In Au Bord de la Mer, we can see the same compositional choice, with the blue being more prevalent in the sea while the sky makes the same color grading as the previous painting: from light blue-green to yellow. The purple among the tree, the shadow of the leaves, makes a notable contrast concerning the background. This richly articulated colorwork made a painter like Vincent van Gogh declare his admiration for Guillaumin’s luminous paintings.
Armand was a loyal Impressionist. He was part of the first Impressionist exhibition, which happened in 1874, and of the other five until the movement's official ending. By the year 1880, The Impressionist group was beginning to fragment, with groups forming around Pissarro and Degas, drawing artists to either side. Gaugin, who was becoming a rather prominent voice in the artistic community, sided heavily towards Pissarro and made great efforts to include Guillaumin by his side.
Manet and Renoir would join the Impressionist Exhibition of 1882, along with Guillaumin, Pissarro, Gauguin, and others; Degas' absence was duly noted at the time. By 1885, Guillaumin, although highly revered as an artist, began to outgrow the Impressionist movement he was invested in since its birth. The group crumbled mainly because of Gauguin's difficult temper and intolerance, which destroyed it from the inside.
Gauguin then represented the search for a Symbolic and Spiritual dimension in art, developing a painting style with whole flat areas of color, a significant contribution to what Fauvism aspired. The other side of the Impressionists was represented by artists like Georges Seurat and Paul Signac. They believed that painting must have a scientific comprehension behind it and proposed a visual breakdown of light's physical effects.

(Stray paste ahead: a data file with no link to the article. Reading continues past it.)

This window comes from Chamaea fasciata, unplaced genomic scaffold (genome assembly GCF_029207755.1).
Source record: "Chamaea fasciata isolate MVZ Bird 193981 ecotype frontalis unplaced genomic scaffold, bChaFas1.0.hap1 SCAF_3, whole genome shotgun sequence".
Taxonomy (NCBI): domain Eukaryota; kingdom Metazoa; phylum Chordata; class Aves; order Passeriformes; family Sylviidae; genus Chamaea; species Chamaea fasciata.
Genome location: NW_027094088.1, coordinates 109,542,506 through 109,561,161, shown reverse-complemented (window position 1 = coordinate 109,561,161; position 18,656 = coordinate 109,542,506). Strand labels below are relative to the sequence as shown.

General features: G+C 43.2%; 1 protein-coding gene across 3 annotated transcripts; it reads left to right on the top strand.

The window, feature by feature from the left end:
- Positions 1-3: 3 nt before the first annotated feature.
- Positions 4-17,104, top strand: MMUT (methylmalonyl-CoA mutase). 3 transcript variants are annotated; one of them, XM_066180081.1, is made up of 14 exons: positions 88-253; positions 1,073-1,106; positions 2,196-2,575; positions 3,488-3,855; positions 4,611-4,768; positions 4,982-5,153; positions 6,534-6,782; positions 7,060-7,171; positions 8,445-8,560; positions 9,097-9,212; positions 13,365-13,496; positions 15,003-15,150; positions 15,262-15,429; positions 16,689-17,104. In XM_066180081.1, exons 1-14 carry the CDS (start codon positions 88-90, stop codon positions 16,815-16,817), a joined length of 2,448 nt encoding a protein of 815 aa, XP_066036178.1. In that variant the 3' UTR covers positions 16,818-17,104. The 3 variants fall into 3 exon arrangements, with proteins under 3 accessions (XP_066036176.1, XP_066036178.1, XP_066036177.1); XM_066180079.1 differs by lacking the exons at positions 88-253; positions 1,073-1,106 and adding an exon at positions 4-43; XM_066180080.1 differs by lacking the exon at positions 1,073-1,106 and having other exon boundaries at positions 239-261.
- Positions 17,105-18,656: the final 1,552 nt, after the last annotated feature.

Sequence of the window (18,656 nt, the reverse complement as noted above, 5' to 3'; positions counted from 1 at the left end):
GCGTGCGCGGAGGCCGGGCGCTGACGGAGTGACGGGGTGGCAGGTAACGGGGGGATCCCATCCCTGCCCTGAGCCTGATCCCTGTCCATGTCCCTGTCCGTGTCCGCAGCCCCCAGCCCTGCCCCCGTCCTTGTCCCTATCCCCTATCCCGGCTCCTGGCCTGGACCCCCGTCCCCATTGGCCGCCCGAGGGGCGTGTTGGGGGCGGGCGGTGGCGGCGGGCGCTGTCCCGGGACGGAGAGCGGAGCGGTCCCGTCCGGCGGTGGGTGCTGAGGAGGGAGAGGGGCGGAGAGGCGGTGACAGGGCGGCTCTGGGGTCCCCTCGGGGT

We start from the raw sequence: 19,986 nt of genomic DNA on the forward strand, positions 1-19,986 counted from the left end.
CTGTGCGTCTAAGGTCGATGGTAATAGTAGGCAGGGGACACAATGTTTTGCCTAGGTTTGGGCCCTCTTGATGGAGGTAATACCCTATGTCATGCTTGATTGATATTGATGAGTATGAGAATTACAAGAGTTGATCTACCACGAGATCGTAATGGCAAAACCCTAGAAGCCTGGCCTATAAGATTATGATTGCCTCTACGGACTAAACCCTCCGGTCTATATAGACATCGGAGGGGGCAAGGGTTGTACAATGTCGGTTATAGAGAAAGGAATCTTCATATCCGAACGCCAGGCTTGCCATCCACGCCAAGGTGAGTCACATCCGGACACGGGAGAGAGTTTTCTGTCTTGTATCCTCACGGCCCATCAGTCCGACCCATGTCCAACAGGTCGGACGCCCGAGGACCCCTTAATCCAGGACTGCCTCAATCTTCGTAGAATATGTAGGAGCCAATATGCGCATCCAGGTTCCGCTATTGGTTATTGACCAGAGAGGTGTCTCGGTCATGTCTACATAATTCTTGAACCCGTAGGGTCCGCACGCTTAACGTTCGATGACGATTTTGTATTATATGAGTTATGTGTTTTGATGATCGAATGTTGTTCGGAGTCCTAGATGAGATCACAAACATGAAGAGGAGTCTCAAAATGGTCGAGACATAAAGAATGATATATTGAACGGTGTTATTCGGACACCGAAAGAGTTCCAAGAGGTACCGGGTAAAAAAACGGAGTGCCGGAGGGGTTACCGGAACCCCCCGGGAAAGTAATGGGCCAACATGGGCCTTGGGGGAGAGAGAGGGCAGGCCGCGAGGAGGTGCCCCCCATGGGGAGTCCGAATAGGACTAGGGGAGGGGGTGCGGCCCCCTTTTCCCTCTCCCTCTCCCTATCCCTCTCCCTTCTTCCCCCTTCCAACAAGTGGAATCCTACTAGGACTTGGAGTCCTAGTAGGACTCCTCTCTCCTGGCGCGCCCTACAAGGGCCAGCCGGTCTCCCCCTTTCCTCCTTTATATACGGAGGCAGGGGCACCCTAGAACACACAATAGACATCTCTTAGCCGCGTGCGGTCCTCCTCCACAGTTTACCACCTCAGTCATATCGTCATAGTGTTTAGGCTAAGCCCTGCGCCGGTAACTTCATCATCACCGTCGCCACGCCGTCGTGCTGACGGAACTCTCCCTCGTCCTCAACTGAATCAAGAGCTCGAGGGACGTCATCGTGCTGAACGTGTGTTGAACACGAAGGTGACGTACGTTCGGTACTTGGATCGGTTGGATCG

In 1886, Guillaumin settled in Paris, where he married Marie-Josephine Gareton, and they had four children. Paul Gauguin and Edgar Degas were present in their marriage. By the end of the decade, Guillaumin would become a kind of mentor figure and close friend of Vincent van Gogh, who would also be a keen stimulus and influence to Guillaumin's subsequent artworks.
Luck fell upon Guillaumin in 1890. The artist bought two awarded lottery tickets, winning 100.000 and 500.000 francs, respectively. This made Guillaumin's life a lot easier since he wasn't from a wealthy background and, despite not being extremely poor, he wasn't making much money from painting.
This new financial situation allowed him to rent a house in the Crozant region, where he painted en plein air with other artists. This group of creatives later became known as the Crozant School. It was while facing the sea that Guillaumin felt truly connected with nature. The artist was especially fascinated by the French coast, much so that he wrote to Gauguin not to understand his fascination with Tahiti.
At the beginning of the 1890s, Guillaumin began experimenting with more striking colors, anticipating Fauvism. Using violet, ochre, and other unnatural colors, he proceeded in painting in his Modernist and impactful way, creatively exploring color-relations.
Armand Guillaumin died in 1927, in Orly, France. He lived quite a long life and was the last surviving Impressionist artist.